A great equity crowdfunding campaign deserves a great video to tell your story. Your video is your best chance to convey your excitement and passion for the business and to get potential investors as excited as you are – it can’t be rushed and deserves at least as much care and attention as the rest of your fundraising efforts.
At Seedrs, we review hundreds of campaigns every month and have a few dozen live at any one time. As an equity crowdfunding platform, we also see the data and analytics behind who is investing in what and how potential investors behave when they look at a campaign page. We’ve learned several things about what does and doesn’t work for crowdfunding videos.
The written portion of your campaign page exists to satisfy the audience’s rational questions about your pitch, but it’s the video that will get the viewer excited and engage their emotions. Equity crowdfunding involves real money changing hands for a stake in a company, so it needs to be done precisely and accurately. The video is there to bring some humanity and personality back into the factual disclosures in the campaign text.
The best crowdfunding videos are filmed in a setting that brings the viewer into the place where your work gets done. Filming in your offices can be annoying and make things harder for lighting and sounds. But it’s worth it to give the viewer a taste of your day-to-day work life because that’s what they’re investing in. To avoid long, boring shots of just talking to the camera, interleave the footage with quick cutaway shots of your offices, your customers and other settings.
Putting a face to the name
The face of the entrepreneur is one of the most important parts of the video. Some entrepreneurs try and hide behind a product demonstration or an animation. But potential investors absolutely must see your face if you want them to trust you. If you are nervous, get a friend to stand next to the camera and talk to them instead of looking at the lens.
We’ve seen people try printing out the script in large font size and taping it up next to the camera, but the best technique is just to write bullet points and ad-lib the rest because it sounds more natural. Try and film short, direct and punchy segments rather than long rambling narratives. That way it’s easier to edit the footage together. Film as many takes as you can. It can be hard to memorise a script and still sound natural.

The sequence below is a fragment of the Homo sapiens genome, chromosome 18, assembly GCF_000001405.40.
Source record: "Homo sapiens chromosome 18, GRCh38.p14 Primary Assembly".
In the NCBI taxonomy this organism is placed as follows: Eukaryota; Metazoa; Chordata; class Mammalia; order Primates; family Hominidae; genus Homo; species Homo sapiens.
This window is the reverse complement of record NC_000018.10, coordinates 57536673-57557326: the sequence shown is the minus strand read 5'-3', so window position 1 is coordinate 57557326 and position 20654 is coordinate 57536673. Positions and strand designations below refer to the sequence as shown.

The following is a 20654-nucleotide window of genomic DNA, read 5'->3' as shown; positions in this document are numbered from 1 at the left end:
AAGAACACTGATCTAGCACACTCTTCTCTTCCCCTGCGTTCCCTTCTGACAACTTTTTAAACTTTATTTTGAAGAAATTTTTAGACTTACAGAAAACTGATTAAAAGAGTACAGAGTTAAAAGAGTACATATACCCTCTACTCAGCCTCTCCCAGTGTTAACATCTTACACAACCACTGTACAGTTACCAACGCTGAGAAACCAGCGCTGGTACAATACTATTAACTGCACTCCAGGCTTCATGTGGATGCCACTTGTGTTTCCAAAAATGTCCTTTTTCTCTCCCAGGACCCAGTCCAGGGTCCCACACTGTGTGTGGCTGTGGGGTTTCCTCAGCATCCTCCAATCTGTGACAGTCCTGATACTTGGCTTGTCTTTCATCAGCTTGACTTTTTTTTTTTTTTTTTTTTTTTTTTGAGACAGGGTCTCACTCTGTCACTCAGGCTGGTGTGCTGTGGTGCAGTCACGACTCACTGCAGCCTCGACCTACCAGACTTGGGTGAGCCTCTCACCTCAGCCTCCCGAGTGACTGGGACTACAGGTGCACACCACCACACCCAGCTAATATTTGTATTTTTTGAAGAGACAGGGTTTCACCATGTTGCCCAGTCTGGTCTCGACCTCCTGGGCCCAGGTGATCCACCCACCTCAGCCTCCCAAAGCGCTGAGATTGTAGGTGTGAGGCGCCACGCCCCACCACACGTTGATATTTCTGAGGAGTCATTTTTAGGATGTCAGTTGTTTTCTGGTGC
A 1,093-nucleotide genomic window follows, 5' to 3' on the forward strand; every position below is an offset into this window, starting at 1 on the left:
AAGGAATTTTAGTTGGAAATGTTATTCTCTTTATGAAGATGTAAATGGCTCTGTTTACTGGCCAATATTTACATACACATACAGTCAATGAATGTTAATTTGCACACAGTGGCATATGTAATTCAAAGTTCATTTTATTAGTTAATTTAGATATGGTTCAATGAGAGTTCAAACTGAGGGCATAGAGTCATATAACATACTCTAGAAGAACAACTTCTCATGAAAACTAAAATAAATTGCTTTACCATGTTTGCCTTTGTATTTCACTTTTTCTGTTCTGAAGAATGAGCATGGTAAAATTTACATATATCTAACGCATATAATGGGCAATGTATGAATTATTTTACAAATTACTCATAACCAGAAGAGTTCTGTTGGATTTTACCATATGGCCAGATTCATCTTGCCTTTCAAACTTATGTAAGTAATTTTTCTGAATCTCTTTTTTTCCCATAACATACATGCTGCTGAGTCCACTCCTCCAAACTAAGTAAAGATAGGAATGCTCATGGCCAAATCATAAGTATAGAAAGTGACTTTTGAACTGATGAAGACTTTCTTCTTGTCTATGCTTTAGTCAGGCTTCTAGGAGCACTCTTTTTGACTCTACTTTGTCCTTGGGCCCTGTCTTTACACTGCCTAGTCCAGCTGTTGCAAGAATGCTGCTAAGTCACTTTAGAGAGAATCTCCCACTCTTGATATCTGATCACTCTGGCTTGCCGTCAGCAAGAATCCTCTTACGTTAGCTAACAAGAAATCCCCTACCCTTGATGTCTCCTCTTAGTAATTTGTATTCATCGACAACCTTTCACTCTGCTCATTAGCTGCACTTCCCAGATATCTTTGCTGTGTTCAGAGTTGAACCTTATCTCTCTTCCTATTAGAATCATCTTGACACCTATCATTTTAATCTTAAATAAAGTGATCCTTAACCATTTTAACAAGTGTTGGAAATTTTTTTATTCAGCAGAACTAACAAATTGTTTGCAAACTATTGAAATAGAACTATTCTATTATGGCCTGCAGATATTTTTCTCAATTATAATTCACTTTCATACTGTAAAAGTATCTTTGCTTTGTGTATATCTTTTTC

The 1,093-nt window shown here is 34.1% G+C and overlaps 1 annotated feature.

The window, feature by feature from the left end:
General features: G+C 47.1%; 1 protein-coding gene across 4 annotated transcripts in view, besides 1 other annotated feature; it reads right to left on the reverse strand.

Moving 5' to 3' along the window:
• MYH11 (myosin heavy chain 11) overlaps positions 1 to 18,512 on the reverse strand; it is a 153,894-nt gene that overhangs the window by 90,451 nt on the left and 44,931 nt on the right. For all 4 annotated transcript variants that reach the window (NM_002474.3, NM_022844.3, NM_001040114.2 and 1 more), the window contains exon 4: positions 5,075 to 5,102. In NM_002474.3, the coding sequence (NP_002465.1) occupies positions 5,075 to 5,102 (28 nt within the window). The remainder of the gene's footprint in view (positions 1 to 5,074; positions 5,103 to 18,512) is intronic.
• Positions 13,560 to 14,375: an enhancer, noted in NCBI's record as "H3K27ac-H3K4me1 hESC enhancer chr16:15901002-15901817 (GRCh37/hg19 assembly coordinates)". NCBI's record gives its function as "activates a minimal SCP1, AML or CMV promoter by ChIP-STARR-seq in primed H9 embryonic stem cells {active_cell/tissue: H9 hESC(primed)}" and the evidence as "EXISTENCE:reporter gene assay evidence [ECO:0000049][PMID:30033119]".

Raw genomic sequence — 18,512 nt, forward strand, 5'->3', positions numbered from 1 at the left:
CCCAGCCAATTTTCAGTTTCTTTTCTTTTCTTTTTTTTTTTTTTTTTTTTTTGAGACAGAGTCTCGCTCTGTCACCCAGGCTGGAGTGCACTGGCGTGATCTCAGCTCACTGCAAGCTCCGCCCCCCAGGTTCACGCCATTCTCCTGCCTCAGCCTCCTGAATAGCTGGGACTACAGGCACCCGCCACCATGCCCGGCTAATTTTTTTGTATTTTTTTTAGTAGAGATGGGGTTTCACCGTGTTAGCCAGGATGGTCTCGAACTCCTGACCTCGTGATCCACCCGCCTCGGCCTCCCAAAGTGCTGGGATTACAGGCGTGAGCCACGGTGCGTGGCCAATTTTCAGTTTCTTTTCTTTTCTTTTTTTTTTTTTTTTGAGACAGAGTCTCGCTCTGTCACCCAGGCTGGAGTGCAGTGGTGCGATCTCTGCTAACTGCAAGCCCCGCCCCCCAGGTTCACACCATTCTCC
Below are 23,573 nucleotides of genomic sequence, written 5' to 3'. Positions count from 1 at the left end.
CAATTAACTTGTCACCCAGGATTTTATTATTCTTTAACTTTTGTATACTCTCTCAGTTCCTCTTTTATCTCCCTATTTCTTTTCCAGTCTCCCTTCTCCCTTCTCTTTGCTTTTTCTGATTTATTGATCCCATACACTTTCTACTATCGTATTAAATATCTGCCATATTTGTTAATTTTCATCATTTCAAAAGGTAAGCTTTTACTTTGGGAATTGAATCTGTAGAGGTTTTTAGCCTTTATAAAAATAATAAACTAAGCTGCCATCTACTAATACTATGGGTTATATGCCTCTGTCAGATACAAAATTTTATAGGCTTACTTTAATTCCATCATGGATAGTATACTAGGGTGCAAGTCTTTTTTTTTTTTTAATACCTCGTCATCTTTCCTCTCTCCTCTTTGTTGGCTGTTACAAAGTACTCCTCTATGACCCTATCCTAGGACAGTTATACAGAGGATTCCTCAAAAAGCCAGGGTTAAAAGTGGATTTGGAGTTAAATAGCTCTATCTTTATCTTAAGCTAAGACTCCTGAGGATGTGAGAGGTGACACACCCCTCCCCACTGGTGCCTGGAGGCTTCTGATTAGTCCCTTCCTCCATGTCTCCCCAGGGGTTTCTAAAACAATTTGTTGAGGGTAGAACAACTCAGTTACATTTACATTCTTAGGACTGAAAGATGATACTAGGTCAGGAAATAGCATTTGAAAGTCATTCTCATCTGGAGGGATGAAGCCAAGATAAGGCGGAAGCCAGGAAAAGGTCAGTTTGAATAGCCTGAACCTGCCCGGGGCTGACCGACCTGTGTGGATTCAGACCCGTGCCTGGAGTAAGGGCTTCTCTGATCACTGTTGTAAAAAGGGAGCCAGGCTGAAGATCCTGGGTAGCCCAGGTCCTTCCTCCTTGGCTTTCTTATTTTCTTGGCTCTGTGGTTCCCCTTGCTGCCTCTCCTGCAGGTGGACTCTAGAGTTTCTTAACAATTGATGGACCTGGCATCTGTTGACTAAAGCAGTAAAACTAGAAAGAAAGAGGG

The most important marketing for your campaign happens off the platform that it’s listed on. You should be promoting your campaign through as many channels as you can and video is a great way to do this. You can post your outtakes, behind the scenes videos and all sorts of video content directly on YouTube. Don’t be afraid to use more than one video on your campaign page. The most important video should be your general trailer, but another video could focus on your product, team or some aspect of your campaign that people want to know more about.
Be careful making statements of fact, predictions about the future or mentioning financial information in your film. The videos form part of the campaign and some equity platforms (such as ours) require that factual statements in videos are able to be supported with evidence. It’s vital not to include the financial terms of the deal in your video because it might be shared or embedded anywhere and wouldn’t have the disclaimers and context that it does when it’s on the main website’s page.
The clarity of the presenter’s voice is also extremely important. Make sure that you use a good quality microphone, film in a quiet place and that any background music (added afterwards) is kept fairly quiet. The quality of the sound is as important than the quality of the images because if the viewer can’t hear you clearly, then they can understand what you are saying.
My final piece of advice is to watch as many crowdfunding videos as possible to learn from what you like and don’t like in other people’s videos. There are plenty of playlists on YouTube and Vimeo with great videos from all the crowdfunding websites. This piece originally appeared in our regular column on UK business site Real Business as How to make a great crowdfunding video